by Liz Doyle
For me it all starts with sincerity, a teacher who is a yogi in their own right, someone who can teach me something I don’t know, and the application of a high level of intellectual rigor to the practice.
I’ll use Edward Clark, founder of Tripsichore Yoga, as an example. A few years ago, I completed his one month intensive training, and I’m headed back to London next month to complete his two week “graduate” program.
What initially drew me to Edward was that what he was doing was so uniquely different. Even the few poses that I was familiar with were done differently. Though handstands are pretty ubiquitous these days, at the time it was highly unusual and even suspect, to do inversions mid-sequence. And what’s more, he’d actually thought through the process and had a reason or intention for everything he did—from the choice of vinyasa to whether a particular move was an inhale or exhale—and could articulate it.
Every time Edward came to town, I would consider what and how I was teaching asana and think I should scrap everything and start over. It was a radical departure from the mainstream. He was also gut-bustingly funny, and for those of you who know me, you understand how I prioritize humor.
Asking questions, I was worried and hesitating; I wasn’t sure if a question was overstepping my privilege as a student and would be unwelcome. I was delighted to discover that he is incredibly kind, thoughtful and accessible as a teacher. In sharp contrast to the other “master” teachers that I had encountered, he welcomed sincere and thoughtful questions and discussion, even when questioning his logic or method.
I remember one instance where I questioned something that seemed contradictory to a previous principle he’d espoused. Edward’s reply? “I was hoping you wouldn’t notice that.” Wow!
This combination of passion, ingenuity, creativity, intellect, lack of ego around being “right”, and an obvious desire to share his knowledge led me to his training in London. When I arrived, I was even more pleased to discover his knowledge and study of traditional yogic texts, and learn about the grounding of his methodology in yoga tradition. And all of this from a guy with no real teacher– I was flabbergasted. Before ignoring or disagreeing with the ancient traditional texts in yoga, he actually studied them, and then created his own system based on the teachings. This system is rather iconoclastic in terms of its pursuit of sainthood or enlightenment via movement. These yogic pursuits have historically been achieved through the more still practices of seated meditation and inner practices. No one has ever done it through vinyasa.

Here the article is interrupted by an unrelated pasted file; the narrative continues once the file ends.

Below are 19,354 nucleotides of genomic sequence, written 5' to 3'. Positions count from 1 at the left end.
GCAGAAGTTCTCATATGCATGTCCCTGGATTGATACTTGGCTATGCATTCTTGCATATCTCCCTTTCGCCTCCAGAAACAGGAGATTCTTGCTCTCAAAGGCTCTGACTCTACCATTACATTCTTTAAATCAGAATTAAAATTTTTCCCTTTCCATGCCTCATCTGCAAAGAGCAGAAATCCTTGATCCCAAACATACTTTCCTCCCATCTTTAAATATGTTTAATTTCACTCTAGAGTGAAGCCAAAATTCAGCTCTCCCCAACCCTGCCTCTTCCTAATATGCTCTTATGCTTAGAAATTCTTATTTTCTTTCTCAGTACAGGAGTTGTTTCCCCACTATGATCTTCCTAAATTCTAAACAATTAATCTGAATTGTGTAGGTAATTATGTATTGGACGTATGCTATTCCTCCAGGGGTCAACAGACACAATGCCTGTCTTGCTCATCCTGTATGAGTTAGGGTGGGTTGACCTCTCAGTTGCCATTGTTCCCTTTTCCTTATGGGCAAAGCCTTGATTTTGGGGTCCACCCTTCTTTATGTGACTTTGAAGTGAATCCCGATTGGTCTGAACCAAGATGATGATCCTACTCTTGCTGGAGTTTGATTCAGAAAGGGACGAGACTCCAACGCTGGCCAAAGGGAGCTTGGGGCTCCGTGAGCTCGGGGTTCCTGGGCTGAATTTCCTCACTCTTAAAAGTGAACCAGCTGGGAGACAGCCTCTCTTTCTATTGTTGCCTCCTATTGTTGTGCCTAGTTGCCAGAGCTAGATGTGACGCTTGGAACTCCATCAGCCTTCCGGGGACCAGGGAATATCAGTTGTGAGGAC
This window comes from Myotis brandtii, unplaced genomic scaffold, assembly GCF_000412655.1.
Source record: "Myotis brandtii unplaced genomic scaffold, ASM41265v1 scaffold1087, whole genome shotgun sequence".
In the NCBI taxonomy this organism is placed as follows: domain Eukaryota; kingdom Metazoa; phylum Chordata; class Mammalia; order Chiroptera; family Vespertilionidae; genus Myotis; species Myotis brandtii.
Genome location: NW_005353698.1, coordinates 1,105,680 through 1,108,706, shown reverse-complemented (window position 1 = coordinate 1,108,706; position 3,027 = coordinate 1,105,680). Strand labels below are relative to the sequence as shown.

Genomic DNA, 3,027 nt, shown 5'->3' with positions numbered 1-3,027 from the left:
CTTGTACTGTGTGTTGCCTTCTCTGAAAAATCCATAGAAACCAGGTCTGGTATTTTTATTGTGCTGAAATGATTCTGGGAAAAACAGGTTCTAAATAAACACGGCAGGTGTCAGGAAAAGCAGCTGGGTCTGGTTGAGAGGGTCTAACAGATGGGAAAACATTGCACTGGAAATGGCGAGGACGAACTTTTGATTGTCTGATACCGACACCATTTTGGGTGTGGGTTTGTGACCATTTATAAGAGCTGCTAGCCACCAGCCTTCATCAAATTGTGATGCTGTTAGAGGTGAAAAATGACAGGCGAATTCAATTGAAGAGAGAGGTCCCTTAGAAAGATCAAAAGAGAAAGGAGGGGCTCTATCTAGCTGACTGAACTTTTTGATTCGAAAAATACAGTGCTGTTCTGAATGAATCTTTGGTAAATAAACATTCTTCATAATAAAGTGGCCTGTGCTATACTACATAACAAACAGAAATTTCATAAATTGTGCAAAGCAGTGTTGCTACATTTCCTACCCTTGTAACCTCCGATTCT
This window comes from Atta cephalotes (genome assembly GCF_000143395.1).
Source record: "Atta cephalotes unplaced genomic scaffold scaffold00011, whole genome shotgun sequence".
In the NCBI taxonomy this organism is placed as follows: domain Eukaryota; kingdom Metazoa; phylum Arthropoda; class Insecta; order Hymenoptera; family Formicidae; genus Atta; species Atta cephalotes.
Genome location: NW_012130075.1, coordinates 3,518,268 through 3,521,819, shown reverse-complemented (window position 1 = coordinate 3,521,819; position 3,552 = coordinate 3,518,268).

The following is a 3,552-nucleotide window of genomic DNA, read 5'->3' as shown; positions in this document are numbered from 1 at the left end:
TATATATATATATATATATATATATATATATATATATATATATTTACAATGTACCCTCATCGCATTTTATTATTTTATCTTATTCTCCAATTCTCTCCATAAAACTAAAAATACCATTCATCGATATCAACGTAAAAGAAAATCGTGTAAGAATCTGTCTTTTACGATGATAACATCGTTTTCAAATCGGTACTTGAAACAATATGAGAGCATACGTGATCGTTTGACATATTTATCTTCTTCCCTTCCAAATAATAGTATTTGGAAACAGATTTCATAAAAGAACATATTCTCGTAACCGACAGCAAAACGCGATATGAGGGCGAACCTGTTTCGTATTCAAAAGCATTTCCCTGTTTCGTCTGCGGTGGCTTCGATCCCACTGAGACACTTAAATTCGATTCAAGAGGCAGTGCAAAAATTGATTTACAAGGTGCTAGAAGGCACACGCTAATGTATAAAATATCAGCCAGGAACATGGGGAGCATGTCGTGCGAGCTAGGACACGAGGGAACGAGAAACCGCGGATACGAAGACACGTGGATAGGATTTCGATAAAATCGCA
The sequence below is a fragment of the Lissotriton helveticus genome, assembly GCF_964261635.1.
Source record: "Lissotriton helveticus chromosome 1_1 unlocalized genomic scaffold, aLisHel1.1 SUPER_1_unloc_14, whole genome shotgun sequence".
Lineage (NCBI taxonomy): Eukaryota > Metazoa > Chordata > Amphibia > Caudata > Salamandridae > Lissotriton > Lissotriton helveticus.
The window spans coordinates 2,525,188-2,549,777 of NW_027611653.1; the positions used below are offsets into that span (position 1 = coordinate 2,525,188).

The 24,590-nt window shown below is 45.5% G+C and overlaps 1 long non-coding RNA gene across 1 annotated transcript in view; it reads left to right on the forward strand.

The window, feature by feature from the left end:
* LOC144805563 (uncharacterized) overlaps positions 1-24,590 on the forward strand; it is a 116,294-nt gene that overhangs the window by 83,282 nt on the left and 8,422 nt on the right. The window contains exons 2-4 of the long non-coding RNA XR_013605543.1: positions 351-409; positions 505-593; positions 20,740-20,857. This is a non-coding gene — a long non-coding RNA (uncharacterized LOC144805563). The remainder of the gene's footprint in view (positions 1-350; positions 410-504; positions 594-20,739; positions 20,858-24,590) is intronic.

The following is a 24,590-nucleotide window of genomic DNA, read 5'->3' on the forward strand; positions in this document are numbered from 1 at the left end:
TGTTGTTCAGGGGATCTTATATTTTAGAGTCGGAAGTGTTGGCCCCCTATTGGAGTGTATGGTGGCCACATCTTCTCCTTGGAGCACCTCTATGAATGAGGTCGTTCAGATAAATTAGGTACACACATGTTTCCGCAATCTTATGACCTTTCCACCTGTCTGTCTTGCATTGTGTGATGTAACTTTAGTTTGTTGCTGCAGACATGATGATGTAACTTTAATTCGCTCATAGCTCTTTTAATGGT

Edward readily acknowledges this is an experiment, one that likely won’t bear definitive fruit until after he’s gone, but he has his mandate from the yogic texts, this is what he thinks will do the trick, and he’s committed. He’s committed his life to what’s possible. Whether you agree or not, you have to respect that. Who is that brave? Who is that intelligent or creative? Not many of us.
History will tell whether he is an innovative yogic genius, failure, or even more interesting, the guy who “invented” the yogic equivalent of the glue used on post-it notes (an accidental invention by a scientist working on developing a super strong adhesive- characterized as “a solution without a problem”.)
What impresses me most about Edward is how generously he offers his knowledge and experience, and tirelessly teaches everything he knows. This comes with the expectation that the student will not rest on that knowledge, but take what he has given and do more. Use that knowledge to advance the practice, as a foundational springboard to something better that can only be given by someone else who has learned, experienced and added to that knowledge.
In a world of participation trophies and short cuts, I appreciate the contrast of a teacher that exemplifies discipline, and a challenging practice that requires it. Of course, the best teachings are always by example. Edward not only lives his practice, but has high expectations in terms of work ethic and effort on the part of his students. He can be incredibly sweet and caring, and it’s wrapped up in greater expectations of the students than we have of ourselves. Edward has done it, he’s been there, and he’s learned what he knows without a “guru”. That knowledge is hard-won, and can be respected through effort and a willingness to try, even when success is beyond our grasp.
It’s a blessing to have had incredible teachers who have these qualities, and Edward exemplifies them beautifully. In gratitude, I will strive my entire life to embody these examples.
If you would like to learn more about Tripsichore Yoga, check out Liz Doyle Yoga at the Seattle Yoga Shala offering Tripsichore led classes weekly: lizdoyleyoga.com.